In 1519 Hernán Cortés the Conquistador led a flotilla of 11 ships to the eastern shores of Mexico against the direct orders of his superiors. You see, power and hubris had driven Cortés mad, and whether he realized it or not (everyone else did), his mutinous power quest, fueled by bloodlust, was indeed insane.
Cortés’ fleet would be badly outnumbered by the entrenched hordes of Aztec warriors. It’s suicide and he knows it, the men thought. Sensing he was losing the will of his men, which would lead to the unthinkable failure of his mission, Cortés resulted to an extreme and now infamous tactic.
Exactly how he destroyed the ships behind his men – burned them or scuttled the hulls – is perhaps lost to history. What is known today is the effectiveness of the tactic. Cortés burned or sank any hope of retreat to the bottom of Gulf of Mexico, and he forced the men to face the terror of their two remaining choices – victory or death.
And so began the slaughter of the Aztecs and downfall of the great Aztec empire at the hands of Hernán Cortés the Killer.
I was reminded of this parable while taking this free online Stanford course on Game Theory.
Before I get to the value of this intense little story, allow me to say that Cortés was a murderous villain, so this post is not about emulating him as a leader per se. This post is about learning from the strategy behind the act of burning the ships behind the men.
The story of Cortés helps me think about business strategy in the following ways:
- Frame a strategy for the future in terms of others actions, not mine. To use game theory terms, what are the likely strategies and actions of the players in the game, and what are my best guesses as to the probability of each action? What will their best responses be to my actions? What are my dominant and dominated strategies? I find it’s important to play games out at least three moves down the tree – for example if he plays action 1 and I respond with action 2 and he responds with action 3, what will I do?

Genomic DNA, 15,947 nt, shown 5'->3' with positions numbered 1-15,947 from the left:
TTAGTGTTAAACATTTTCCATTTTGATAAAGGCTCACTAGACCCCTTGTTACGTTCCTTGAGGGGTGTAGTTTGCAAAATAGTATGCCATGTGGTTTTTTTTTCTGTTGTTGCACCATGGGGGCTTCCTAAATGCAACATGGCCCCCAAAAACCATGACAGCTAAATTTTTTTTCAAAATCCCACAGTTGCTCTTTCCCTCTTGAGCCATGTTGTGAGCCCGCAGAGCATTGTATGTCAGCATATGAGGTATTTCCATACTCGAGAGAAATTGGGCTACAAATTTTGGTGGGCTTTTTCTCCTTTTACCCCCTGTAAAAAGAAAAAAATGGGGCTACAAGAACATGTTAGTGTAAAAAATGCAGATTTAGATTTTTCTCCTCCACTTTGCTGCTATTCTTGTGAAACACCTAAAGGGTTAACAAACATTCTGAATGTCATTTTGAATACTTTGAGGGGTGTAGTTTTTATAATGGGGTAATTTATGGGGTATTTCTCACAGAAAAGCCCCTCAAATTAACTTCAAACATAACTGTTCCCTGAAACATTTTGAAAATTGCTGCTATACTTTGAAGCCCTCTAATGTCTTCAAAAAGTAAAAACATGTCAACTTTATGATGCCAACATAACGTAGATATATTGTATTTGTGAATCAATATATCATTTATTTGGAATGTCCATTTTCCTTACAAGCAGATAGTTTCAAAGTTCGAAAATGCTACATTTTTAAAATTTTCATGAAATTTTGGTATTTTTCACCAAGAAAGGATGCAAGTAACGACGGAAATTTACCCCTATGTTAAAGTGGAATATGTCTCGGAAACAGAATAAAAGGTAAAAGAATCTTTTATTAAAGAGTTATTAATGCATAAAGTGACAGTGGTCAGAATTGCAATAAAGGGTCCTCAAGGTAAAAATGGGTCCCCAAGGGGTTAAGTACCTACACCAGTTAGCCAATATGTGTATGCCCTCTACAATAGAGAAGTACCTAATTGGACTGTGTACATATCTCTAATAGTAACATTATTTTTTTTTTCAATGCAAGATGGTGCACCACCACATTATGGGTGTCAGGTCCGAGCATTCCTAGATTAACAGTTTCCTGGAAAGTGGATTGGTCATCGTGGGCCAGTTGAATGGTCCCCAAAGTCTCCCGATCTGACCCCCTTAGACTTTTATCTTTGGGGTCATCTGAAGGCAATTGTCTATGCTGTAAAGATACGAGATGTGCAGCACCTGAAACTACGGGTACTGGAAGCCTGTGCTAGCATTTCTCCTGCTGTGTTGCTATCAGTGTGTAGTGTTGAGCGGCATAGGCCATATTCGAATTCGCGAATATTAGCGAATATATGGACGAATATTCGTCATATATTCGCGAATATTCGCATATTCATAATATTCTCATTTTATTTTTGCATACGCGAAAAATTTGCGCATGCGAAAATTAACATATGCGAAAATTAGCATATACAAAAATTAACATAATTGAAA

- As I learned from reading Tolstoy, the X factor in strategy is the “Esprit de Corps” or the spirit of the troops or morale. Not to be confused with happiness, high morale means the players on my side must have a resolute will to achieve a common goal. As Cortés teaches us, a resolute morale can overcome all kinds of long odds.
- Create an environment of accountability, responsibility, and discipline, and be sure to not create an environment that allows for shirking.
- Discover what ships I have behind me that are tempting me to retreat or not give 100%. Do I have the strength to burn my own ships behind me?
More to come on strategy and game theory. I hope you find this line of thought as interesting as I do.
Bonus: Watch Neil Young’s awesome live performance of his song Cortez the Killer here.
Welcome to my blog. I have been a manager for fifteen years, and for the past five years I have been leading teams of 500 people or more as a director and VP for large growth companies. I share my leadership journey and thoughts here with the hopes of helping and inspiring other leaders.